Mayer & Salovey (1995) brought the concept of emotional intelligence to the forefront of contemporary ideology, with the conceptualization that they describe more specifically by outlining the competencies it encompasses.
In their well published ‘Ability Model’ (1995) they organize these competencies along four branches:
(1) The ability to perceive, appraise, and express emotion accurately;
(2) The ability to access and generate feelings when they facilitate cognition;
(3) The ability to understand affect-laden information and make use of emotional knowledge;
(4) The ability to regulate emotions to promote growth and well-being.
It could perhaps be argued that EI is rather broad and includes a range of adaptive characteristics associated with emotions for example, the ability to effectively communicate emotions (Goleman, 2001). Whereas, other principles of EI places emphasis on the cognitive elements, such as emotions aiding judgment and memory (Mayer et al 2000). Furthermore, researchers have conceptualized emotional intelligence both as an ability and as a trait (Goleman 2001 Mayer et al 2001, Schutte & Malouff 1999). Conversely, it has been argued that EI provides little in the way of substantial evidence and that it is no more than assumptions which contrary to what researchers have come to expect when studying types of intelligence (Eysenck 2000). Similarly, Locke (2005) claims that the concept of EI is in itself a misinterpretation of the intelligence construct, and he offers an alternative interpretation: it is not another form or type of intelligence, but intelligence—the ability to grasp abstractions—applied to a particular life domain: emotions. He suggests the concept should be re-labelled and referred to as skills. How does EI link with Leadership?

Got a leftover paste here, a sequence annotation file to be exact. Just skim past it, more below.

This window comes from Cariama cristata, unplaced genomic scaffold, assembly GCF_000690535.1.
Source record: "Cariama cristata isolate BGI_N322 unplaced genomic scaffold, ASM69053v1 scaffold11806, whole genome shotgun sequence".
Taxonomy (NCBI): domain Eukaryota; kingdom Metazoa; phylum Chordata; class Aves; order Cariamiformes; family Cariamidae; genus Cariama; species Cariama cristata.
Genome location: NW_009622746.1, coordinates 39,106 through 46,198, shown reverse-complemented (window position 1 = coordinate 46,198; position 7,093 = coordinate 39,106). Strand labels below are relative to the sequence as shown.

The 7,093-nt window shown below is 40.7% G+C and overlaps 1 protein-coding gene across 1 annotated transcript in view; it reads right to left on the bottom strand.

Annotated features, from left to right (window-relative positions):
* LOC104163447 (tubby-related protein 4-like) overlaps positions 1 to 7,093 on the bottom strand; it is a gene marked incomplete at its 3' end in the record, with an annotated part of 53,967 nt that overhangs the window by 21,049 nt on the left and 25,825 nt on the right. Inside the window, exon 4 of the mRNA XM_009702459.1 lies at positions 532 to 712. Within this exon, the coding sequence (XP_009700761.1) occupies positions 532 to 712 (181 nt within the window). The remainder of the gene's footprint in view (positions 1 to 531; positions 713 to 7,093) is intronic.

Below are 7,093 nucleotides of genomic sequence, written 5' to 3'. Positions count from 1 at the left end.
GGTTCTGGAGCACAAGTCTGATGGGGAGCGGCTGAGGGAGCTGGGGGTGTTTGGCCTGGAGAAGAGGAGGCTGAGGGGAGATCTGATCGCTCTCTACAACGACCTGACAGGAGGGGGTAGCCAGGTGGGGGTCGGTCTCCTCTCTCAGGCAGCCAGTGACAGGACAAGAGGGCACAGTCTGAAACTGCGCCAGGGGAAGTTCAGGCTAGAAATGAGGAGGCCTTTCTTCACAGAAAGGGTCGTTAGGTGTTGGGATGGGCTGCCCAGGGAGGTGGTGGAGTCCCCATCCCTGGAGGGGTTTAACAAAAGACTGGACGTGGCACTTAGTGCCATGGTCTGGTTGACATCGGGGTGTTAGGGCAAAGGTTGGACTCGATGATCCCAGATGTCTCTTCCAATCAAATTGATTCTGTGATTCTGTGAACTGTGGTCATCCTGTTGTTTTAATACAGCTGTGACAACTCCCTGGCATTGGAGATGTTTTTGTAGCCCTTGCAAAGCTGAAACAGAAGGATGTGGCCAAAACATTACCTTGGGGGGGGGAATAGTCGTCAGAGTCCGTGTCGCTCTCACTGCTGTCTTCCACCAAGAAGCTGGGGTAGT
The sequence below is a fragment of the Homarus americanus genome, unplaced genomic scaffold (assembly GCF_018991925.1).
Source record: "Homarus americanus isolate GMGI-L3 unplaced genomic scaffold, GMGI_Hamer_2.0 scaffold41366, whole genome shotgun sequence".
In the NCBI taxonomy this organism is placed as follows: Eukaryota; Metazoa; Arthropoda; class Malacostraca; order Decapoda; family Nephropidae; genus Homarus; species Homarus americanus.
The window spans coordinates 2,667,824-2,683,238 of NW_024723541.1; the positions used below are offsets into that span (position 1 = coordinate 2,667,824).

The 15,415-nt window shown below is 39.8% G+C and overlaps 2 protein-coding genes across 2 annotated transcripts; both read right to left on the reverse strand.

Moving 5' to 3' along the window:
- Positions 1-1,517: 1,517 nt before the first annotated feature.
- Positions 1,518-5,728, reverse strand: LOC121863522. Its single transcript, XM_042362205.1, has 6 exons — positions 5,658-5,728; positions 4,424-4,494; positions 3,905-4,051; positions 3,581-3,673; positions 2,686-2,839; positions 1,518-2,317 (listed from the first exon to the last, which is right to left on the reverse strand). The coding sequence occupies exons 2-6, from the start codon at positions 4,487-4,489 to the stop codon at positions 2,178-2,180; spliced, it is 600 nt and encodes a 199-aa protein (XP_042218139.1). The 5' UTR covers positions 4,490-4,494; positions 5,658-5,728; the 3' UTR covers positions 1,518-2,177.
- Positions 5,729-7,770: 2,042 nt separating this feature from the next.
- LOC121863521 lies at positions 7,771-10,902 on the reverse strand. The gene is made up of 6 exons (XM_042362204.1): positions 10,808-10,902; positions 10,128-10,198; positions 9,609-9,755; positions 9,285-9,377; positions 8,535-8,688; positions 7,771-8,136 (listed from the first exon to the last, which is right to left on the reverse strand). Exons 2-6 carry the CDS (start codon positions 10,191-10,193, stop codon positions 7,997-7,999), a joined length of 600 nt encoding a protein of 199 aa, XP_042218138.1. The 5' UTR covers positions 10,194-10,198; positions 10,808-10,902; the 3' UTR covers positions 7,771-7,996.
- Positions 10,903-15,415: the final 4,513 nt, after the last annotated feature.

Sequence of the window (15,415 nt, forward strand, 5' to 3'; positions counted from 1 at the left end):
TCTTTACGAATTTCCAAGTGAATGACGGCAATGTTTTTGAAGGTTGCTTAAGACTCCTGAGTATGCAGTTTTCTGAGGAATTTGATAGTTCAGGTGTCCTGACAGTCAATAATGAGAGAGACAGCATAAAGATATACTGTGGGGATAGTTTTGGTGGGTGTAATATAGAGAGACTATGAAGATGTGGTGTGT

Looking at the arguments discussed here, how does EI link with leadership? Does it have a place?
Leadership is the ability to get the job done with and through others, while at the same time winning their confidence, respect, loyalty and cooperation. Arguably the first part of this statement could also be akin to management. However, the second part of the statement highlights the differences that can exist between a leader and a non- leader. Empirical evidence suggests that the ability for a leader to identify emotions and feelings within themselves also allows them to accurately identify with the emotions of peers and groups, and correctly identify these emotions (Caruso et al 2002).